5 thoughts on “Eid, Kashmir”

  1. What to say? I remember meeting a jawan from Kerala newly posted in Kashmir during a train journey. I’ll never forget what he told me: that a Kashmiri, to him, was as unfamiliar as a European. I’ll also never forget the thinly-veiled fear in his eyes — the cringing fear of the unfamiliar , the anger against ‘higher-ups’ who don’t have to face the music that, I trembled to think, would soon leap out as violence against Kashmiris. The same man, who’d gladly eat a hearty Eid dinner at the house of Muslim friends back home…


  2. I know what you mean. But I also read your comment as pointing us to yet another instance of why we now need to be able to think of these issues in a post-national framework, conceptually. The trouble of course is that the nation produces equivalences where there are none, and ruptures affinities where they do exist, and the tragedies of this simultaneous sleight of hand of “sameness” and “difference” are playing out everyday.


  3. For the average man on the street in the Valley the army gun is anonymous. It is the army gun, and the gun does not give him scope to read complexities such as the one you point out, Devika. If I were the army man you met on the train, I would refuse to be the coloniser’s soldier. So the bit about Kashmir being Europe to him can be read in another way too :)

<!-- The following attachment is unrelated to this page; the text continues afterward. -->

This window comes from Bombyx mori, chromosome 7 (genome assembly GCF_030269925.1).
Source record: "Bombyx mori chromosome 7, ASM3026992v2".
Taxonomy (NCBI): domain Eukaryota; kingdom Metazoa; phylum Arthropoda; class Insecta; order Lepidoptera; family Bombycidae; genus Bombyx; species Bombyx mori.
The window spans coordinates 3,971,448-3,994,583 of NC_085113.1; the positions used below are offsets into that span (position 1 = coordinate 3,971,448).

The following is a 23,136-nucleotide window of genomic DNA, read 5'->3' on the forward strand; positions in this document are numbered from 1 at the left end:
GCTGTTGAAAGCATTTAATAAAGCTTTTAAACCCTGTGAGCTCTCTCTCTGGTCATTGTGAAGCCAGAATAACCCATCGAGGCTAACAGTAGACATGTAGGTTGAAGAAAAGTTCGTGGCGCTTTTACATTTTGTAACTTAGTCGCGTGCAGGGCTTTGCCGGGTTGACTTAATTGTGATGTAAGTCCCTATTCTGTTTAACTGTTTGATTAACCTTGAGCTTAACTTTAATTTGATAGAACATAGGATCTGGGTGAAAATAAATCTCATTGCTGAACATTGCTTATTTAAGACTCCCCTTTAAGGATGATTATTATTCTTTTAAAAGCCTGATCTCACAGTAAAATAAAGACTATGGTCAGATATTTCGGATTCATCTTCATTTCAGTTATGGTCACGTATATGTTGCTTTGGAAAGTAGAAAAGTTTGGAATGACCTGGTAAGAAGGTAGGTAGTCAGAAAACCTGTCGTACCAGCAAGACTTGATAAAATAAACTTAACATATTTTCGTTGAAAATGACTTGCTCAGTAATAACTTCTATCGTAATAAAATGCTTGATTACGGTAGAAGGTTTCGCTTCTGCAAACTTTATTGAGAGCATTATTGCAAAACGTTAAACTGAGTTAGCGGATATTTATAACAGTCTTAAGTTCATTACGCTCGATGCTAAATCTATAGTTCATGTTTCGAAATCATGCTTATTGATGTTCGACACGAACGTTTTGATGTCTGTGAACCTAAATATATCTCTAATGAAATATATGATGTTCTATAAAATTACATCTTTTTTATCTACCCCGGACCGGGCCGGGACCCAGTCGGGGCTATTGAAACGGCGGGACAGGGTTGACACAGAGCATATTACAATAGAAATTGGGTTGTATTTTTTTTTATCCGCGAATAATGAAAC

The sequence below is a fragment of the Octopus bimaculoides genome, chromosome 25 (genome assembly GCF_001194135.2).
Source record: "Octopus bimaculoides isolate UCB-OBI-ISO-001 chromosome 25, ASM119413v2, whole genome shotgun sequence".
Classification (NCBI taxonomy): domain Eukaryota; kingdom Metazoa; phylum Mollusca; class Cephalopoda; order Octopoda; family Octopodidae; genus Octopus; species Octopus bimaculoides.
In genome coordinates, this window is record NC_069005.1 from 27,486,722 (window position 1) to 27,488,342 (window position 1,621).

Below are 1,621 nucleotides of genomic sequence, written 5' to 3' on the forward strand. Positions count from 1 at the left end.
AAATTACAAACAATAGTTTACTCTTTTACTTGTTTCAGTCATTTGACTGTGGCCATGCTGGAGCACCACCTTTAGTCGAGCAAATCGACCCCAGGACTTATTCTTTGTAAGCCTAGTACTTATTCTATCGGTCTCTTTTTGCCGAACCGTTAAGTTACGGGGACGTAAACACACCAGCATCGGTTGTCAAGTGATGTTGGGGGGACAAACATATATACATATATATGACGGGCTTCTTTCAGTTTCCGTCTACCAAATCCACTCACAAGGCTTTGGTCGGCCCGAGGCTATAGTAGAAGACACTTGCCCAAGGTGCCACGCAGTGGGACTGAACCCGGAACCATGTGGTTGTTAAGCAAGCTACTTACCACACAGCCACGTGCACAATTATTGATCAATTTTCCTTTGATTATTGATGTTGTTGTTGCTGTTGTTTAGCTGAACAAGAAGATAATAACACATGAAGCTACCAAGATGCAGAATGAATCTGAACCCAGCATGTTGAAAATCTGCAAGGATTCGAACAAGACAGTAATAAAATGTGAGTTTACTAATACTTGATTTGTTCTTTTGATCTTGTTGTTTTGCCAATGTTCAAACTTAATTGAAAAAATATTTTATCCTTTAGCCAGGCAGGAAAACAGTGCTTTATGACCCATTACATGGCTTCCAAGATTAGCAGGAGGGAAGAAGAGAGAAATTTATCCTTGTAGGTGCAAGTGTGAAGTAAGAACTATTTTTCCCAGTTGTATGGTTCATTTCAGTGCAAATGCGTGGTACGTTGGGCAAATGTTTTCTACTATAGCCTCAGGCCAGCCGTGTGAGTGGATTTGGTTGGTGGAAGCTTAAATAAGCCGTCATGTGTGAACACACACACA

4. Yes, indeed, I can only read from this meeting the violence and mutual separation built into Indian nationalism. How can one even think that a people so subjected to such heinous state crime would see the army gun as wielded by anyone but the anonymous Oppressor? The exodus into the army from Kerala is as old as the 1940s, driven by near-famine conditions and interestingly, once outside Kerala these people hardly challenge the state or majoritarianism in civil society. I have a feeling that this has to do with Malayali educated-economic refugee status. There was a distinctly trapped look in the eyes of the man I talked with — and I was sure that he’d turn that cornered feeling into violence against people in Kashmir, in fact even more than what the higher ups would order him to do. That isn’t a surprise, I suppose. The post independence formation of Indian States was precisely tuned to producing competition between and self-seeking in societies and not understanding.

    If the people of Kerala would be more aware that the agony of these far-off people also produced agony in their midst, then public debate here wouldn’t have been so indifferent to Kashmir… But the soldier is busy earning so that his siblings can earn skills that fetch a price in the global job market…


  5. Shivam,

    There is no scope to read further than the oppression, but let me point to a further trait in us Kashmiris: we do not try to decipher anything that is farther than the eye sees. It is true for the oppressor, in which case, the reality of his presence abounds and it is true in case of our self-styled leaders, who we should dissect a further more, but we refuse to, perhaps the Hope that makes us survive each day, will kill us eventually.

    It is also essential that such complexities be seen by Indians and not a lot do so. Why? I fail to understand. I can well recall a post I wrote once on how an Indian found the presence of the Security Forces thrilling in Kashmir!



    The oppressor is not anonymous, it is just that he has one name: India.


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